Ahead of Wednesday’s game, Rayados jerseys began to fill the stadium as soon as the doors opened at 6:00 p.m. and suddenly, Ortiz’s words rang true. The stadium felt as one against Inter Miami, with fans waving blue-and-white flags and chants echoed around the BBVA. “A la bio, a la bao, a la bim bom ba, Monterrey, Monterrey, ra ra ra …” on repeat.

Once the team’s anthem played, the cheers felt deafening. An emphatic “Monterrey, arriba Monterrey” in perfect unison could be heard, while a Game of Thrones-themed tifo rose and a light show enthralled. Then, a stadium-wide mural.

When the announcer began reading the visitor’s starting XI, fans redirected their attention to booing every player, the noise intensifying with each name before Messi. Any cheers the Argentine could’ve received were immediately drowned out.

For the first time since Messi’s arrival, the Herons failed to receive a positive reception or find comfort in Messi-related signage dotted around the ground. Every time the forward touched the ball, fans resumed the intense booing until a Monterrey player could regain possession. When Messi missed a shot at goal, the stadium would turn up the volume.

“Break Messi,” shouted an individual seated to the left of the press box, while another added: “Get the ball, he can’t take it.”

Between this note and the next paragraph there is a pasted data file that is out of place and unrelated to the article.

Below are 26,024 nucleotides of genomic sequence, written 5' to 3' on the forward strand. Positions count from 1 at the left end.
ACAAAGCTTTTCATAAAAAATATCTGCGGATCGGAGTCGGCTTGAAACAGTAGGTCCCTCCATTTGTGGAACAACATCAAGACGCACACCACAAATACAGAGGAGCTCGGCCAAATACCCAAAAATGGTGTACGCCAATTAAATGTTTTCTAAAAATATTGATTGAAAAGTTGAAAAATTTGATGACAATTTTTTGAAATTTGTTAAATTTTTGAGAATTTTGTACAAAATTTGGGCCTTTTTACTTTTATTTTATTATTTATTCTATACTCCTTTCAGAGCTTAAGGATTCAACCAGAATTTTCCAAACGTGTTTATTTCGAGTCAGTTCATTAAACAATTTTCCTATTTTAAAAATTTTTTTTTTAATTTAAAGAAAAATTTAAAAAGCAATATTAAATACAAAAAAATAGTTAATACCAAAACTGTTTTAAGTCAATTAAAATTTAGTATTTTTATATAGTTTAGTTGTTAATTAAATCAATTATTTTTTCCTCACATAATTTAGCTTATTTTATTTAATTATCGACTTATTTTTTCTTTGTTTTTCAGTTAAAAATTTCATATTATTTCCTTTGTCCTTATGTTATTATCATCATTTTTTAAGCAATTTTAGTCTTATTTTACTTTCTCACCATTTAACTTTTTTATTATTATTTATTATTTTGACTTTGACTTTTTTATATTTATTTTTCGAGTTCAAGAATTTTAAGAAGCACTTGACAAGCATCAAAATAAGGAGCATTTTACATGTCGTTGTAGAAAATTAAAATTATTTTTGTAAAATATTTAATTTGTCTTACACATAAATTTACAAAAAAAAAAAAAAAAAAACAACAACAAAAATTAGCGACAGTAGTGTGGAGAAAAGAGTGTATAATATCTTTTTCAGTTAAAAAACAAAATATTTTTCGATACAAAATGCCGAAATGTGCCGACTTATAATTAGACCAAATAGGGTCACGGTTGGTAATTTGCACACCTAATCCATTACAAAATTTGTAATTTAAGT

The first bit of silence inside the stadium came moments before Brandon Vázquez scored the first of the night on 31 minutes, giving Monterrey the lead. Cheering subsided as fans concentrated on the play unfolding, before exploding into a frenzy when the ball touched the back of the net.

“Monterrey, Monterrey, Monterrey!” Then, right on cue, the booing returned.

If the first goal gave fans another reason to cheer, the second strike on 58 minutes provided confidence — and relief — that this would be Monterrey’s night. Germán Berterame‘s goal lifted the spectators from their seats, waving their thousands of flags in the air. A collective “Ole, Ole, Ole!” soon took over.

Messi was presented a chance to equalize after being fouled just steps outside the box, setting the scene for the perfect free kick. The taunting began as soon as the forward placed the ball, but once he missed the opportunity, the booing coupled with chants of “Messi no puede” (“Messi can not”).

Jesús Gallardo added a third for Monterrey six minutes to put the tie beyond doubt, before a late goal from Diego Gómez on 85 minutes gave the U.S. team some consolation. One brave fan in section 138 stood up to celebrate the goal by lifting Inter Miami’s black-and-pink scarf before being quickly met with several “sit down, already” shouts.

“We were kind of prepared for this, to be honest with you,” Inter Miami’s Julian Gressel said after the game. “This was a beautiful atmosphere, great stadium, great fans. I guess a good team, and these are the nights you want to play. You want to be with the best in the best competitions.

“Unfortunately it didn’t go the way we wanted to. But it’s an away game, you expect that. You’re not getting cheered for every time, this is only something that happens in a few stadiums with Leo being the main guy, but tonight wasn’t something that we didn’t expect. It was really frustrating in terms of the result but great atmosphere and credit to Monterrey for creating this.”

The MLS darlings struggled under the overwhelming pressure on and off the field. Miami now walks away eliminated from the quarterfinals by a 5-2 aggregate score, while Monterrey rides on to the semis backed by one of the most loyal fan bases in Concacaf.